We think this market pricing reflects an average of two outcomes: a US recession in which policymakers slash interest rates to prevent economic scarring (an economic ‘hard landing’), and inflation failing to return to target meaning policymakers have less scope to reduce interest rates (an economic ‘no landing’). While the middle ground between the two outcomes (an economic ‘soft landing’) is still feasible, we expect the likelihood of such an outcome gets lower the longer the global economy is subject to the impacts of higher interest rates. The result is that, on the balance of probabilities, the US economy becomes increasingly susceptible to economic shocks and ultimately a recession in the second half of 2024.

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The forecasts included are not guaranteed; they are provided only as at the date of issue and should not be relied upon. Our forecasts are based on our own assumptions which may change. We accept no responsibility for any errors of fact or opinion and assume no obligation to provide you with any changes to our assumptions or forecasts. Forecasts and assumptions may be affected by external economic or other factors.

It doesn’t always follow that economic headlines translate directly to market returns – 2023 proved as such, with a strong year for markets despite high interest rates and slowing economic growth. The reality is that markets react to economic outcomes compared to expectations (rather than the data in isolation), particularly when investors are positioned for an alternative scenario. It is the optimism heading into 2024 that makes markets more exposed to disappointing news and gives us reason to be cautious. As a result, we expect there will be a time this year when we need to be defensive, with current positivity likely to be challenged by interest rate uncertainty and continued geopolitical risk. However, the lack of obvious excesses in the economy, such as housing exuberance pre 2008, gives some comfort that volatility could be short lived and any recession would most likely be shallow in nature.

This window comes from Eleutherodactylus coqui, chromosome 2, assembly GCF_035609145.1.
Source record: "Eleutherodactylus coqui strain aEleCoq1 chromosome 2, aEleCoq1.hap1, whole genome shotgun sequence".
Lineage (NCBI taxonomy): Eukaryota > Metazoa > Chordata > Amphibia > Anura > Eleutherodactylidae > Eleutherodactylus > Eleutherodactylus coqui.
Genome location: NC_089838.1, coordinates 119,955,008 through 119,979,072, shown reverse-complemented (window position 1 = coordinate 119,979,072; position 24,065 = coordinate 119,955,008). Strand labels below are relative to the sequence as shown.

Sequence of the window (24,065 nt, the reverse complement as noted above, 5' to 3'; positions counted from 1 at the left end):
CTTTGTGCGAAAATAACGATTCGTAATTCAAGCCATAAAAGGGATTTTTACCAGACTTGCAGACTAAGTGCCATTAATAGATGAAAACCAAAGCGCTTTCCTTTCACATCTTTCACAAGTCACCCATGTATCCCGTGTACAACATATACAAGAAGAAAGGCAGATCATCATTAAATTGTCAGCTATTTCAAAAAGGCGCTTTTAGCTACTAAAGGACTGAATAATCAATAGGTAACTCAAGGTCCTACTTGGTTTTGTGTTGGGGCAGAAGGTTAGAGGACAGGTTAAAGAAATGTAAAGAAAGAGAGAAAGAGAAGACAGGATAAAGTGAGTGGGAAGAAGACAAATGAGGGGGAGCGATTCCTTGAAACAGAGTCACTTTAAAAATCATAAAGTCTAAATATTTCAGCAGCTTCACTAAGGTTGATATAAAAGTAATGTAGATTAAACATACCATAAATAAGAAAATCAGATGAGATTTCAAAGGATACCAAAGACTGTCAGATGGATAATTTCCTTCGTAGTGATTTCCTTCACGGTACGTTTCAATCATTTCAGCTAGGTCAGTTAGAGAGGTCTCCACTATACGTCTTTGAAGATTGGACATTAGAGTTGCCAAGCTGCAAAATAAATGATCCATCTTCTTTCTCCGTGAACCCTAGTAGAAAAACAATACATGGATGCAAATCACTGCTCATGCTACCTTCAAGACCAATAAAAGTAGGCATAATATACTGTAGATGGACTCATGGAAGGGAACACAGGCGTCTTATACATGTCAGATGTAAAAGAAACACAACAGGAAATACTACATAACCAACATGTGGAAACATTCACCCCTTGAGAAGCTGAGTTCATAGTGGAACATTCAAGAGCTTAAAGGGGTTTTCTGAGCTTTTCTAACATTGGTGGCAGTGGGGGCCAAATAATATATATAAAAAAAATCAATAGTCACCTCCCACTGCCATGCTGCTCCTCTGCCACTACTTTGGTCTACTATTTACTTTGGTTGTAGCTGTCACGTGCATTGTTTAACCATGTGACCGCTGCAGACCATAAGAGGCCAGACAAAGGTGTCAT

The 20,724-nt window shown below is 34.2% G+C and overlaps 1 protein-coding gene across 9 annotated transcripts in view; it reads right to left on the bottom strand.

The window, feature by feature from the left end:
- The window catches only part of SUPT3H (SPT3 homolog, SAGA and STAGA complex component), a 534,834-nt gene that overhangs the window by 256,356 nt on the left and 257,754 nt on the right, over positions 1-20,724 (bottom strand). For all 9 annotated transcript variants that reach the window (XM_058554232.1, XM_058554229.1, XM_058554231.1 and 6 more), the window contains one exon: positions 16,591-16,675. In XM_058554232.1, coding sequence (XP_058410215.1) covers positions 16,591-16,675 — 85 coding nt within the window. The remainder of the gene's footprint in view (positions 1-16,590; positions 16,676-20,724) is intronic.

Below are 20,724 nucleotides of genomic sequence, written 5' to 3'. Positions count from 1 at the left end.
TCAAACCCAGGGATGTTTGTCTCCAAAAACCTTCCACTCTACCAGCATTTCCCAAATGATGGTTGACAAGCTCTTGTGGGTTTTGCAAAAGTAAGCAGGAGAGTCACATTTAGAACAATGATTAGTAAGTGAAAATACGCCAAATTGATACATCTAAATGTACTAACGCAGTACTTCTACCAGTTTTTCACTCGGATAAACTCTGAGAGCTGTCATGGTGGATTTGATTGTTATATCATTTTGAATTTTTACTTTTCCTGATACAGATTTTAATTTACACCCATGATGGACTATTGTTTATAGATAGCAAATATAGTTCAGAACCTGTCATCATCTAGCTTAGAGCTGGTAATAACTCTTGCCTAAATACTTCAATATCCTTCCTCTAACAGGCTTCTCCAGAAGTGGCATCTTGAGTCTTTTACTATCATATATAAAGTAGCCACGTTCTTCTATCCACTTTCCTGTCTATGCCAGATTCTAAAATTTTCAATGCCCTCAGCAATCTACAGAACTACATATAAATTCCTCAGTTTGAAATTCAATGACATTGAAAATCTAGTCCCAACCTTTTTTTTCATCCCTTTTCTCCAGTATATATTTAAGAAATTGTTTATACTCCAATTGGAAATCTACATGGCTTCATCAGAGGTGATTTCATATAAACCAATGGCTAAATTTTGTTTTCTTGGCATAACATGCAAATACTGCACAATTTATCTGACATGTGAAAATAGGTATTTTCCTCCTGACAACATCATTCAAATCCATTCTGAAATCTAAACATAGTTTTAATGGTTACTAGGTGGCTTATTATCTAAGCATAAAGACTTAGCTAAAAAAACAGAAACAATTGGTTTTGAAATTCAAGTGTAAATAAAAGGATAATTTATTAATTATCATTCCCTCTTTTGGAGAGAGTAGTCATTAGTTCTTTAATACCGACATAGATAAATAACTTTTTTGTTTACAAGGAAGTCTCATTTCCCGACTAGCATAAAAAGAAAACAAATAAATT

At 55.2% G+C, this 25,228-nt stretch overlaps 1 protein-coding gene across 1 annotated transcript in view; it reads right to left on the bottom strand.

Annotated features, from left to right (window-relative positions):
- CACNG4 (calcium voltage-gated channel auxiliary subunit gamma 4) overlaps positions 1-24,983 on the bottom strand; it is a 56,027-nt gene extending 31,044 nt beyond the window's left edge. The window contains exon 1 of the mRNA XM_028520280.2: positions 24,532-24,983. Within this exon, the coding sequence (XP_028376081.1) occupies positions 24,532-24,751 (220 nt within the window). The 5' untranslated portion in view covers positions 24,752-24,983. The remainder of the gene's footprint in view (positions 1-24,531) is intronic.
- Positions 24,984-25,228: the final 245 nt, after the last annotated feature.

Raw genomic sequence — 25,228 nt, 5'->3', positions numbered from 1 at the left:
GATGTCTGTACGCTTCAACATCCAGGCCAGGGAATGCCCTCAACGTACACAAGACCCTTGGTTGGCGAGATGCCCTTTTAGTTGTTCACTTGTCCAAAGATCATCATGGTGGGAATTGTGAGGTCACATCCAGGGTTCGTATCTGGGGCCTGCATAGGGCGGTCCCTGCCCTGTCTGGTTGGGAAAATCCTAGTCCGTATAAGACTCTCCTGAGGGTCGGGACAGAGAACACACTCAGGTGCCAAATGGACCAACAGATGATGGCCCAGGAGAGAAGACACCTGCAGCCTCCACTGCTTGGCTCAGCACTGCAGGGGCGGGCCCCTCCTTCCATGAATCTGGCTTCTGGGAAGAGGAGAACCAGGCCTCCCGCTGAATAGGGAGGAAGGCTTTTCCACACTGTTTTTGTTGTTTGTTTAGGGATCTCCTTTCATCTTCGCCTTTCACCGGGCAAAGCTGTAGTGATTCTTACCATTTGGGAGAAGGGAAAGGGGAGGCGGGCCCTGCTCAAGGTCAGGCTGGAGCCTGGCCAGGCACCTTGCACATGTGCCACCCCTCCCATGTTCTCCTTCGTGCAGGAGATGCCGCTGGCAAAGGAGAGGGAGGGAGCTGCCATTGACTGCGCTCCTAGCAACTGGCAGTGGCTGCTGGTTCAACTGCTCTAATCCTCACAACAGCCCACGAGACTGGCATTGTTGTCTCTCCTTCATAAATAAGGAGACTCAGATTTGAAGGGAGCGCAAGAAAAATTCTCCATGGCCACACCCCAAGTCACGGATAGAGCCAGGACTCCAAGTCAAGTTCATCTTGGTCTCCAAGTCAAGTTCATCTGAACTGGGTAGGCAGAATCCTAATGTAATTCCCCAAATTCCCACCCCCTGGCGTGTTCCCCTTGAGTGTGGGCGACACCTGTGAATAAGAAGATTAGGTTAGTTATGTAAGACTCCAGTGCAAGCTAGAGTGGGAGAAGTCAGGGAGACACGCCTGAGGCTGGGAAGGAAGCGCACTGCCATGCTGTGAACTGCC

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Conclusion

Ultimately, the market outcomes for 2024 will be heavily influenced by the freedom policymakers are afforded by lower inflation. Higher starting interest rates provide greater firepower for central banks to loosen policy, while elections in seven of the ten most populous nations adds extra incentives to support growth through government spending. The power of such a coordinated policy response should not be underestimated, as proved post Covid-19. Therefore, policymakers’ reaction function to any initial signs of economic stress will be a key indicator of the likely path for markets and is an area we are watching closely. The implications for portfolios of this uncertain environment are twofold: prioritise diversification through a range of return drivers, especially those such as structured equity that are contractual in nature, and ensure portfolios have sufficient liquidity to both protect against market volatility and capture potential opportunities. If recent history is anything to go by, 2024 may well be another year where it’s beneficial to be contrarian.



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Authors

Tamsin Evans
Head of Solutions Investment